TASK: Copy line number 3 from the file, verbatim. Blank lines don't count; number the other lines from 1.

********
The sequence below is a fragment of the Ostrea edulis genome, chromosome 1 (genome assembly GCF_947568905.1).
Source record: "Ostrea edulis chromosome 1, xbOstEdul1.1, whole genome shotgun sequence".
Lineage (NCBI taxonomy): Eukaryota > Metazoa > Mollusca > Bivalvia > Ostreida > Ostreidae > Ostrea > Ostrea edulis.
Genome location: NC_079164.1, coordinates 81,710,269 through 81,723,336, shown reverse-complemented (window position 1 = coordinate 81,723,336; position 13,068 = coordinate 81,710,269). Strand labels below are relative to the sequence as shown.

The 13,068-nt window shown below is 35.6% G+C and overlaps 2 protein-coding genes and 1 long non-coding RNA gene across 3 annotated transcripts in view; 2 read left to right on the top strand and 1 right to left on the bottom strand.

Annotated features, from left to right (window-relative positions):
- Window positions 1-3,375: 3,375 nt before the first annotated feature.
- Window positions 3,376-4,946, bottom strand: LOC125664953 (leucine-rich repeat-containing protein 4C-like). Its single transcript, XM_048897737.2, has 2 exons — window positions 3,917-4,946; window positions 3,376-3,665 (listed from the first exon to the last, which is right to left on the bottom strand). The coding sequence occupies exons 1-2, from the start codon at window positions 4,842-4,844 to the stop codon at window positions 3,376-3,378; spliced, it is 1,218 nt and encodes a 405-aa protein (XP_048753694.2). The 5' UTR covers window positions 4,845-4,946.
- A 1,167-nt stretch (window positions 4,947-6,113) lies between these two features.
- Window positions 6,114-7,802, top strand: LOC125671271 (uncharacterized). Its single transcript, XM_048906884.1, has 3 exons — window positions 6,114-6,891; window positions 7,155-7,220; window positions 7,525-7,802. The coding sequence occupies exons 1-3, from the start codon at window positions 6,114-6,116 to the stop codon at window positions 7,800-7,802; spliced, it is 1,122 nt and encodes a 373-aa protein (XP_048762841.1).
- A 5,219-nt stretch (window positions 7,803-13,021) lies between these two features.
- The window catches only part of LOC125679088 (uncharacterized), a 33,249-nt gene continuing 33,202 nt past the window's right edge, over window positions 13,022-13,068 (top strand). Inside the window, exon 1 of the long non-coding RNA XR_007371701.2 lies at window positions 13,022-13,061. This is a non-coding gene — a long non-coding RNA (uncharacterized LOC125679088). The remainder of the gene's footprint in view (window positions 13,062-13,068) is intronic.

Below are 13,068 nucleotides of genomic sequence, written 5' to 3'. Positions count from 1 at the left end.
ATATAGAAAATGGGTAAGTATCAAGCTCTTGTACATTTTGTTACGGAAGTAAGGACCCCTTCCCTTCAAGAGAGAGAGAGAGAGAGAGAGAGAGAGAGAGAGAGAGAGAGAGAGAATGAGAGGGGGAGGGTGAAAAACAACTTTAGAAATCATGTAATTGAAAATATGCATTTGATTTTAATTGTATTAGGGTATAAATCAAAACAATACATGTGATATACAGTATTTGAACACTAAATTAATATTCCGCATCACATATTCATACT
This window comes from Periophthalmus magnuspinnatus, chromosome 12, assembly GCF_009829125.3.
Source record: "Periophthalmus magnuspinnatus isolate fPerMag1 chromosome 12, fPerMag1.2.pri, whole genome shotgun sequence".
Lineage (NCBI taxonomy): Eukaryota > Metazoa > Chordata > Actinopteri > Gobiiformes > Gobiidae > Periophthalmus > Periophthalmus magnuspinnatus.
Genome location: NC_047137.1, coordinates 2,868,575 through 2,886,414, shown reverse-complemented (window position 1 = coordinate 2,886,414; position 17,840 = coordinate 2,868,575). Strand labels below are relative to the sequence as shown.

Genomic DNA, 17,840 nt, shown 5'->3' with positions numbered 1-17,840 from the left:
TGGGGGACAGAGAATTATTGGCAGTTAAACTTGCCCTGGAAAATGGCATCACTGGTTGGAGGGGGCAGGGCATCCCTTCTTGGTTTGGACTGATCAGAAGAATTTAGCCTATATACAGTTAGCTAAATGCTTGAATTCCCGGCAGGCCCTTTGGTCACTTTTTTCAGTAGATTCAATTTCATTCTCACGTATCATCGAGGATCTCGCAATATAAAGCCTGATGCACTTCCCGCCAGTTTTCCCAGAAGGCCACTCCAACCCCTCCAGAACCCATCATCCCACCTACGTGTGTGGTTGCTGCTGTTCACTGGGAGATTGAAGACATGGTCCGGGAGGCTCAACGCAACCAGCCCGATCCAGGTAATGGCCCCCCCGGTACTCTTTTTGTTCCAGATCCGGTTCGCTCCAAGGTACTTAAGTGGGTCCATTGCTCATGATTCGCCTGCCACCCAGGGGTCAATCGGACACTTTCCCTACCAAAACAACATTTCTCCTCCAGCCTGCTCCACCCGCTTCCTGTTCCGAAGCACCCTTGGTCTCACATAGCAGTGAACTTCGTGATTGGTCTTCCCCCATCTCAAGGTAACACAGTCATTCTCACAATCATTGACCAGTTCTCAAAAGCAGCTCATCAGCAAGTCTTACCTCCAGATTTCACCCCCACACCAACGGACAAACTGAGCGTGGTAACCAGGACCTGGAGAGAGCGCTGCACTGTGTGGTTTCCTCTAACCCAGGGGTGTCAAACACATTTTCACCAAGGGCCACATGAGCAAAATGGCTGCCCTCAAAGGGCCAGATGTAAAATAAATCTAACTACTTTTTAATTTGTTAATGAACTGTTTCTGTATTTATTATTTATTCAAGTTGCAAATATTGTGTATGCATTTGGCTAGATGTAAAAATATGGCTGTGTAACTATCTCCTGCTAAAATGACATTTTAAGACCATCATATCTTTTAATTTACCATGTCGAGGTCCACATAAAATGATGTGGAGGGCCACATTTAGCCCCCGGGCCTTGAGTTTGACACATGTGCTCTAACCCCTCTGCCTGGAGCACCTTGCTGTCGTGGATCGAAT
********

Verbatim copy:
Lineage (NCBI taxonomy): Eukaryota > Metazoa > Mollusca > Bivalvia > Ostreida > Ostreidae > Ostrea > Ostrea edulis.